BPA calls for government to back a better connected Britain
Ahead of this week's spending review, the British Ports Association (BPA) has outlined the case for targeting transport spending on freight-based projects, to unlock growth in the economy and stimulate the economy post-COVID-19.
The BPA's policy paper; 'Gateways for Growth: Backing a Better Connected Britain', demonstrates that if funding is targeted to address of congestion and bottlenecks around ports, which currently hinder the efficiency of freight journeys, the Government can unlock growth in the economy.
The paper outlines five priorities for port connectivity and growth post-COVID-19:
- Government to recognise the £1.7bn ports invest in their own infrastructure, to the benefit of the UK economy.
- Funding allocated for the recommendations of the Port Connectivity Study, as well as a second, UK-wide report.
- Local and regional planners to recognise the importance of considering freight within planning, and the benefits derived from prioritising this.
- Local authority funding to be stepped up for roads, in line with budget increases for national agencies.
- Vital large-scale national projects to go ahead, but funding must be allocated for smaller scale, but equally as imperative projects.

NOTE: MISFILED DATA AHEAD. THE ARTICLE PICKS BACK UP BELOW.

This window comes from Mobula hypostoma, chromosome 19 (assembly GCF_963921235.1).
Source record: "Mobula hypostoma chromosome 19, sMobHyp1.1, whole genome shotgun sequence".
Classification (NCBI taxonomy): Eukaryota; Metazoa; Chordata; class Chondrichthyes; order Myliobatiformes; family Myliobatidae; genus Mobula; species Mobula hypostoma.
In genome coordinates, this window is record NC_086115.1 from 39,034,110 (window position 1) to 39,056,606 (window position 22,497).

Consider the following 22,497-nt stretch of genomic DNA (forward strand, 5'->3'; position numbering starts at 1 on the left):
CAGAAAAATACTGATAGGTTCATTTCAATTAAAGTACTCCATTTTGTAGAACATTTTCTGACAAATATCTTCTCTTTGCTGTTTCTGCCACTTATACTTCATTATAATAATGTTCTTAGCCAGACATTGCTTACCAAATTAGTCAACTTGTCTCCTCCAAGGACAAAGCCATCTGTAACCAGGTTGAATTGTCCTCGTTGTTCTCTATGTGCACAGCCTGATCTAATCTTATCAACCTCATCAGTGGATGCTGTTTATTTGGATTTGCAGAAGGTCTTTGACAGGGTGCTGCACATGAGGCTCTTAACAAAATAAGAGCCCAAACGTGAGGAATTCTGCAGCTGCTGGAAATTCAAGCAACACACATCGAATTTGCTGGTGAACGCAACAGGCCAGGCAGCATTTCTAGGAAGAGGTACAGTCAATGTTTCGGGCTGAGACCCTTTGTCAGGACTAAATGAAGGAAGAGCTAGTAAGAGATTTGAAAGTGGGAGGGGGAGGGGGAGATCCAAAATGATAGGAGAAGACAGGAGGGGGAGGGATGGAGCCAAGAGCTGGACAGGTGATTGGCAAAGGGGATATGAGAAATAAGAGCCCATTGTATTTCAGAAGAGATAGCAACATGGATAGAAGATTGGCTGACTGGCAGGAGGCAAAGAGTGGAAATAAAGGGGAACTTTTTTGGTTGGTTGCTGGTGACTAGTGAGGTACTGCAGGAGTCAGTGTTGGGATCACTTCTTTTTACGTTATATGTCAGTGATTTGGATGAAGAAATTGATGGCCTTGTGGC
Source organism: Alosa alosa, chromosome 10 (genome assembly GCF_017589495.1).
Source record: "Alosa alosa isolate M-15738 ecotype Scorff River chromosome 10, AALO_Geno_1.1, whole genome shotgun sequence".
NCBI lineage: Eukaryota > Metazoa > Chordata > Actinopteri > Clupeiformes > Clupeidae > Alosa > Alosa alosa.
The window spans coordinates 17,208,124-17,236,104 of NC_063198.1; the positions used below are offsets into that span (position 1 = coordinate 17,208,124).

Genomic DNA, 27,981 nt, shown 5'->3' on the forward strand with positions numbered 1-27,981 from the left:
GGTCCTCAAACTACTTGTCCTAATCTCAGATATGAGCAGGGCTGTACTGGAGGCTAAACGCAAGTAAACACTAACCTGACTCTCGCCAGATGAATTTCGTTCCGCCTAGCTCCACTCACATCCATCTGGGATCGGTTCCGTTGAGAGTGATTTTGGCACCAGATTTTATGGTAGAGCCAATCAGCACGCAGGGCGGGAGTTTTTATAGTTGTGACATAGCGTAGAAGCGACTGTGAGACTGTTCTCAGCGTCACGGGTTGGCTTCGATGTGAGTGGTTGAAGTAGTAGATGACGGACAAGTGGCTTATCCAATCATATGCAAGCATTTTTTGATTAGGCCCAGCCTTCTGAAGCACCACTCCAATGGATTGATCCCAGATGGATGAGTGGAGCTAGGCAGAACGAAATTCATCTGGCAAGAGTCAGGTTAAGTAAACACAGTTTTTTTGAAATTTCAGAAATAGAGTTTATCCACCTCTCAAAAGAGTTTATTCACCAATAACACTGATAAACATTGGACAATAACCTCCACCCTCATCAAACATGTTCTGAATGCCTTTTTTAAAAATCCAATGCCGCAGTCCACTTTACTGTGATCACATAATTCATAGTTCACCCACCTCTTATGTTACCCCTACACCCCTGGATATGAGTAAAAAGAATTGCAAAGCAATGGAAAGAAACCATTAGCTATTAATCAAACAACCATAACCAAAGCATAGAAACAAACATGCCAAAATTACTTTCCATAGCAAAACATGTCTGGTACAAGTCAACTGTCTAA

Commenting, Phoebe Warneford-Thomson, Policy and Economic Analyst, at the British Ports Association said:
"Ports ask for very little from the Government, but they do rely on investment in modern transport infrastructure. This can often be subject to competing demands; for example, passenger projects are frequently prioritised over the streamlining of freight movements. However, this paper outlines why investment in freight transport infrastructure is imperative.
If the end-to-end freight journey is not able to function as efficiently as possible, the UK’s economic competitiveness will suffer; a consideration that holds even more salience as the UK faces a period of economic hardship and must seek to unlock growth in the economy.
We are therefore laying down the case for Governments - both central and regional - to step up their funding for freight transport connections and build ports into local transport plans."
BPA says it is pleased that the UK Government has announced plans to conduct a Union Connectivity Review, taking a holistic and strategic approach to national connectivity. The BPA will provide a submission to this review and will publish further analysis on Port Connectivity in due course.
The British Ports Association represents the interests of over 100 port members, covering more than 400 ports, terminal operators and port facilities. The UK ports industry plays a key role in the country’s economy as 95% of the UK’s international trade – imports and exports – is carried through British ports.
UK ports also handle more than 60 million international and domestic passenger journeys each year.
The UK port industry is the second largest in Europe, handling around 500 million tonnes of freight each year. UK ports directly employ around 115,000 people.